A look back one decade in the making!
Oh we fail and flail and fall flat on our faces all the damned time. It is part of being human! Most of us are either lucky enough, or unlucky enough depending on the ego’s hunger, to eat shit out of the public eye allowing us to get up and dust off without a second thought.
But that is not the case for fabulous snowboarder Lindsey Jacobellis. Everyone recalls her stumble one full decade ago in Tornio at the 2006 Olympic games. There she was miles and miles ahead of the pack. There was that final jump. There was that method, that crash, that stomach churning silver.
Or the final bummer here!
And how the media was quick to pounce, calling the girl a show-off, a disgrace! I felt very different. Throwing away gold for style is the extreme sport way. She was our hero! Our icon!
But how did she feel? In a new and wide ranging interview with New York Magazine she addresses many things but also this one moment in detail and introspection rarely seen. Shall we read?
At the time, that moment was shattering. I could not express that because I was put in front of an audience immediately. Interviews on TV and in the papers, in front of panels of all different kinds of people. And I was always taught to be a gracious loser, but that was very, very challenging to me as an individual. But looking back and seeing where I am now, that silver medal has shaped me into the individual that I am today, because I know if I had won the gold back then I would’ve been done, out of the sport. I did not love the sport as much as I do now, because when you’re 19 years old, do you really know what you want to do in life? Do you really know what you love? It was something I was good at, but you have those questions in your mind. Every time I’d be winning, I’d be referencing that. I would win and win and win and win, and I’d look back, and people would say, “Oh my gosh! Congratulations on your win. How does that feel with Torino?” And no one would ever drop it.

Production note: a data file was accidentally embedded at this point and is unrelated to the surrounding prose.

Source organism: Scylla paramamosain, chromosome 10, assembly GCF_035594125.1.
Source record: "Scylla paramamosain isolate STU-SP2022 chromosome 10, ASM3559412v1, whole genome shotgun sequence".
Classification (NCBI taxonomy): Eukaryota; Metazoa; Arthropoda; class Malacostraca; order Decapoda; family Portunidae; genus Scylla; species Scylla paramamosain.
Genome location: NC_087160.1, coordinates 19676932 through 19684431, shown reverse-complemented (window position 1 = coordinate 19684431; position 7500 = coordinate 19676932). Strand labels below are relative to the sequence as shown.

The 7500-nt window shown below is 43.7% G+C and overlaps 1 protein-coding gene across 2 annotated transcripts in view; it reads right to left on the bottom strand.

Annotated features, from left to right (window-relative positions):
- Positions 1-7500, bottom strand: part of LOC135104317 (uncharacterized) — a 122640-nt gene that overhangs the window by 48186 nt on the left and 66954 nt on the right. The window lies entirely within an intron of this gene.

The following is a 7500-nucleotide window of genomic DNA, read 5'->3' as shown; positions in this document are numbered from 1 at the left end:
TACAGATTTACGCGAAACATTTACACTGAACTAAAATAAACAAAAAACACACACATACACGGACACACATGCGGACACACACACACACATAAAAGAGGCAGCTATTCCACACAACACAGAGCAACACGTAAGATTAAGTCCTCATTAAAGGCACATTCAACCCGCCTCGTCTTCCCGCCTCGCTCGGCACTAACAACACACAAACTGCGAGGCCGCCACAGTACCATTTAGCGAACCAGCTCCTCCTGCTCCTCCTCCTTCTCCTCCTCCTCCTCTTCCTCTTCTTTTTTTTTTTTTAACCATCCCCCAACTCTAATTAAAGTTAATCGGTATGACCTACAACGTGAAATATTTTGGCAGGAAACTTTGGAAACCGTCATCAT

As a young person, to always feel like, “I just won and you’re bringing this up again,” it never was allowing me to heal. And so, it was just over these last couple years, and when I was injured, that I really had time to reflect on the emotional toll that moment had taken on me. And what was the scenario, exactly? Was it an emotional reaction in that present moment that made me want to grab the board? Or was it just something I wanted to do? Who really knows. Some people in the country thought I was being disrespectful or obnoxious, or lifting my nose to the whole Olympic experience. But in actuality, I was just 19 years old and excited. There’s so much pressure for kids to be performing at that level and at that age. Maybe that was just me wanting to be a little rebellious in that moment and, for once, not having to do exactly as I was told or expected. That could’ve been the emotional underline in that scenario.
Glorious. And inside, ain’t we all just 19 years old and excited? On our best days, yes. And may we stay forever young.